LCB stepping up alcohol delivery compliance checks

LCB stepping up alcohol delivery compliance checks https://wahospitality.org/wp-content/uploads/2021/09/Beer-taps.jpg

The Washington State Liquor and Cannabis Board (LCB) announced this week they are stepping up compliance checks for alcohol delivery service.

While there aren’t many hospitality businesses currently offering alcohol delivery services, some may be considering the option. Any hospitality business that’s considering alcohol delivery service should ensure two critical items are in place before proceeding:

  • A point-of-sale (POS) system that allows for direct ordering and payment receipt from the customer.
  • A delivery system that relies on properly trained employees — not third-party services — to fulfill the guest’s order.

Here’s why…

Point-of-sale transactions

Washington Administrative Code (WAC) states only a liquor licensee or the licensee’s direct employees may accept payments and process orders for alcohol delivery.

This means alcohol delivery orders and payments cannot be fulfilled that come from third-party services like DoorDash and Uber Eats. Most third-party delivery services process orders and payments directly, therefore they would not be compliant with the WAC.

A hospitality business would need a POS system that accepts direct orders and payments from customers before involving the third-party delivery service to complete the transaction.

Enforcement & accountability

Current state laws and LCB rules put accountability and compliance completely on the liquor license holder. There are several laws and regulations that need to be followed as a license holder such as age verification and refusal of service to anyone showing signs of intoxication. Hospitality employees who serve and sell alcohol are required to have Mandatory Alcohol Server Training (MAST) permits.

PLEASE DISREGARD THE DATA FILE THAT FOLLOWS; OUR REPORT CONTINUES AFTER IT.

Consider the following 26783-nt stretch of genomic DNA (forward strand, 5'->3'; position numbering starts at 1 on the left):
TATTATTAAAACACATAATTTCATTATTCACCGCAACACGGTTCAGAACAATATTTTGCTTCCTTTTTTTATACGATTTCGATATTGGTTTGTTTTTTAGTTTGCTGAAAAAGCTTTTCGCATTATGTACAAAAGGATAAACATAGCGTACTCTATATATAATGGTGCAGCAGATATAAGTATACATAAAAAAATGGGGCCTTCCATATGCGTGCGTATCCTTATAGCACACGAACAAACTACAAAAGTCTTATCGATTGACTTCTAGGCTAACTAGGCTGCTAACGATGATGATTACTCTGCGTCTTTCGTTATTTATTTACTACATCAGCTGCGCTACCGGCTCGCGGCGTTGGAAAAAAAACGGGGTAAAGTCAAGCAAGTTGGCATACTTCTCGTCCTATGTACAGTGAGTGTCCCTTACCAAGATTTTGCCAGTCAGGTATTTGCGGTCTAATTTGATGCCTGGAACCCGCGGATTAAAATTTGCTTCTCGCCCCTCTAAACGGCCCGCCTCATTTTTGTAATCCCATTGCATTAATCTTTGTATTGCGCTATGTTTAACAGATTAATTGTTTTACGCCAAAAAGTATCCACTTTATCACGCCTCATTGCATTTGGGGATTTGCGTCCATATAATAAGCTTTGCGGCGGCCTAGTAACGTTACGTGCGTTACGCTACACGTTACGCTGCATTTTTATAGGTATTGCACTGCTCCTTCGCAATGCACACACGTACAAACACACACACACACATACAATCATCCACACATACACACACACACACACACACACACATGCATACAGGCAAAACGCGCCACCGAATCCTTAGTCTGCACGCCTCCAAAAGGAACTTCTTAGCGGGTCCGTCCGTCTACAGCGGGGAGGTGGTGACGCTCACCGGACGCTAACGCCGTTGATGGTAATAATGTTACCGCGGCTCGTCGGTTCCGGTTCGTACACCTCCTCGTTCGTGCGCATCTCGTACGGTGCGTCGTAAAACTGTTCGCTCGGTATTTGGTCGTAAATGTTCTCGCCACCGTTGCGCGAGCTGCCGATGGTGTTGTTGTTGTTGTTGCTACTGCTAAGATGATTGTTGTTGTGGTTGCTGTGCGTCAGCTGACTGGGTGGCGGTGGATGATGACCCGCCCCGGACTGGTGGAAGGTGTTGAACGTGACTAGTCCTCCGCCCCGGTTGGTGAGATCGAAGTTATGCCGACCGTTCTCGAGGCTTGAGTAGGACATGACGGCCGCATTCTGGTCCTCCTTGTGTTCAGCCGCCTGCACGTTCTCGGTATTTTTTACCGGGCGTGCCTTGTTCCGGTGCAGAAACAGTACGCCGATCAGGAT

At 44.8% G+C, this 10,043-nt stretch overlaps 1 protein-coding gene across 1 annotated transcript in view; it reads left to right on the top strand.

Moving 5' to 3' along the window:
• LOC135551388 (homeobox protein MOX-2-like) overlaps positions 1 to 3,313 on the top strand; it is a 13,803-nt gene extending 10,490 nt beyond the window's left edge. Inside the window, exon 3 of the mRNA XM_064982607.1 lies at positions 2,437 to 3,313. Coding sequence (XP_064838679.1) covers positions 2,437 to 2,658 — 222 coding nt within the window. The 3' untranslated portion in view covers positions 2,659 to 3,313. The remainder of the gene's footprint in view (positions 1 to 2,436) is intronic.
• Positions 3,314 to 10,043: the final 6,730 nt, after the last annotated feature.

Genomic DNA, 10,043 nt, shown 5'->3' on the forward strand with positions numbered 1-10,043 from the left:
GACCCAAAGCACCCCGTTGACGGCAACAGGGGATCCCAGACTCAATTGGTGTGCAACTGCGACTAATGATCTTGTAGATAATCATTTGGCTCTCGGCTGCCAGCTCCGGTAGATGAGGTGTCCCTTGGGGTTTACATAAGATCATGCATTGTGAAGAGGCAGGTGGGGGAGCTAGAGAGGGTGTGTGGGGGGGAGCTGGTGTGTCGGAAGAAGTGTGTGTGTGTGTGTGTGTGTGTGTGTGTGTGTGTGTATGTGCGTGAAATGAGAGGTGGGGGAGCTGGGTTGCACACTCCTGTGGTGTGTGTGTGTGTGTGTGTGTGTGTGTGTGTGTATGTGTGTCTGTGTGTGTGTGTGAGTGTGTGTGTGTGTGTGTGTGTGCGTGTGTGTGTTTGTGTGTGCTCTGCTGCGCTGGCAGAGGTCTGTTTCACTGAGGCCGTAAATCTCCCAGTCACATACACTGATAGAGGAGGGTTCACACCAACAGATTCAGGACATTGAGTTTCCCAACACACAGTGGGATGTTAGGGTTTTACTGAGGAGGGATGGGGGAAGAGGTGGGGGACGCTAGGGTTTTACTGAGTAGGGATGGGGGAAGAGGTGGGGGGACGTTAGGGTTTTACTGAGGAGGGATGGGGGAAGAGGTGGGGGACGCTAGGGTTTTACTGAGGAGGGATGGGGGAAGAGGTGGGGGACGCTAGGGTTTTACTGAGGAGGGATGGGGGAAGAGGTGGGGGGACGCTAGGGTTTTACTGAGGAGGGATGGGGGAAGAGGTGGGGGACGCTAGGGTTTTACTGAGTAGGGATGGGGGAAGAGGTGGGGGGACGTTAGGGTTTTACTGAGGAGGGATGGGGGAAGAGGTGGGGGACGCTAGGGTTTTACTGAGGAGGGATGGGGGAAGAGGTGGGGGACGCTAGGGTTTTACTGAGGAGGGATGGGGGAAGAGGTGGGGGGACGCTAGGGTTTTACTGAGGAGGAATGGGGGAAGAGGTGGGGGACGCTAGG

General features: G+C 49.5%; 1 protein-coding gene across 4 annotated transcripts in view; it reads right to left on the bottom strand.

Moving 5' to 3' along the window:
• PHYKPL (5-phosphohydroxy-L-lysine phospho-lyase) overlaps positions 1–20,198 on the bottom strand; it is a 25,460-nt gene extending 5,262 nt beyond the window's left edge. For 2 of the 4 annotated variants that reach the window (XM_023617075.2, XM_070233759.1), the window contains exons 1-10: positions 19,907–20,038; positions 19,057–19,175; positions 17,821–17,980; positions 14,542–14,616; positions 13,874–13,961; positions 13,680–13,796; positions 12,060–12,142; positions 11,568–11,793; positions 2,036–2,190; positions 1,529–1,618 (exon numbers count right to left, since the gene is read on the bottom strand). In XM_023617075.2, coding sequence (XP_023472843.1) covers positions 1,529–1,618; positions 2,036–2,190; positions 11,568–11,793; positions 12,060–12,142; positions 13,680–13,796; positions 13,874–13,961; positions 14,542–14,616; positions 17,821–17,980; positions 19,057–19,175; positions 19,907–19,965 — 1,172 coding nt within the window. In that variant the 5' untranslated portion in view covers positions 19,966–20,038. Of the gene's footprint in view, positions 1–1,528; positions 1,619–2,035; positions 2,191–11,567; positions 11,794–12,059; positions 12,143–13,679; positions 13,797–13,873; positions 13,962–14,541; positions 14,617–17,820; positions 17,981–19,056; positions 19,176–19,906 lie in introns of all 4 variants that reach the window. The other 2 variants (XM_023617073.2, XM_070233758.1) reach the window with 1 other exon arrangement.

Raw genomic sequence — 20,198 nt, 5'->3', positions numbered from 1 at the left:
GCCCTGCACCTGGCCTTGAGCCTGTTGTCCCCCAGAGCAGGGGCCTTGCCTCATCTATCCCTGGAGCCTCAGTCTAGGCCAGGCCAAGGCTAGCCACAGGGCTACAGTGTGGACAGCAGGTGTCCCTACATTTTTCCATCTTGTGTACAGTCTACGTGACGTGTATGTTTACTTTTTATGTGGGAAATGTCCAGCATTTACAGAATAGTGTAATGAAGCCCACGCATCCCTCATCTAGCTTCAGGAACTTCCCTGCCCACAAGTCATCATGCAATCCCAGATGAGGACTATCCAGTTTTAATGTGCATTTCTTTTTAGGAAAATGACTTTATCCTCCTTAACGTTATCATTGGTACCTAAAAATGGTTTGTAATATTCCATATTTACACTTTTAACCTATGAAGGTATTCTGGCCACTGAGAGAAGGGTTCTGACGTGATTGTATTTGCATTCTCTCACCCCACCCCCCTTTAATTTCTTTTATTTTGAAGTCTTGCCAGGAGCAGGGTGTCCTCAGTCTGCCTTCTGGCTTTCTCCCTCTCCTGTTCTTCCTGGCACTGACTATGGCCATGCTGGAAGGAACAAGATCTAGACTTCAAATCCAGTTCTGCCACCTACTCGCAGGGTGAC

Employees and independent contractors of third-party delivery services are not required to have MAST permits. For example, if a contractor with a third-party service provider fails to properly check for ID, the enforcement action will be directed to the liquor licenses holder — the hospitality business.

This is why any hospitality business that’s considering alcohol delivery service should ensure those services are carried out by employees with MAST permits.

Compliance refresher

State laws and LCB rules prohibit alcohol sales and alcohol consumption on premises for anyone younger than 21. The liquor licensee is responsible for verifying the ages of their guests. Failure to properly comply with the laws on age-restricted products may result in fines, license revocation, and possibly criminal penalties.

ID requirements

Identification MUST be valid (not expired) and show:

  • The bearer’s date of birth,
  • The bearer’s signature (except US Military ID – see below)
  • A photograph of bearer

Types of acceptable ID

  • Driver’s license, instruction permit, or ID card issued by any U.S. State, U.S. Territory and District of Columbia.
  • Driver’s license, instruction permit, or ID card issued by any Canadian Province
  • Valid Washington State temporary driver’s license
  • S. Armed Forces ID card (encrypted signature acceptable)
  • Merchant Marine ID card issued by the U.S. Coast Guard
  • Official Passport, passport card, NEXUS card
  • Washington State Tribal Enrollment Card (No expiration date required)

Do you offer alcohol delivery service? If so, we’d like to hear how your experience has been. Share your stories with us at communications@wahospitality.org.

 

Additional resources

Alcohol Training (ServSafe)

Selling Responsibly (LCB)

Responsible Sale of Age-Restricted Products (LCB)

Responsible Vendor Program (LCB)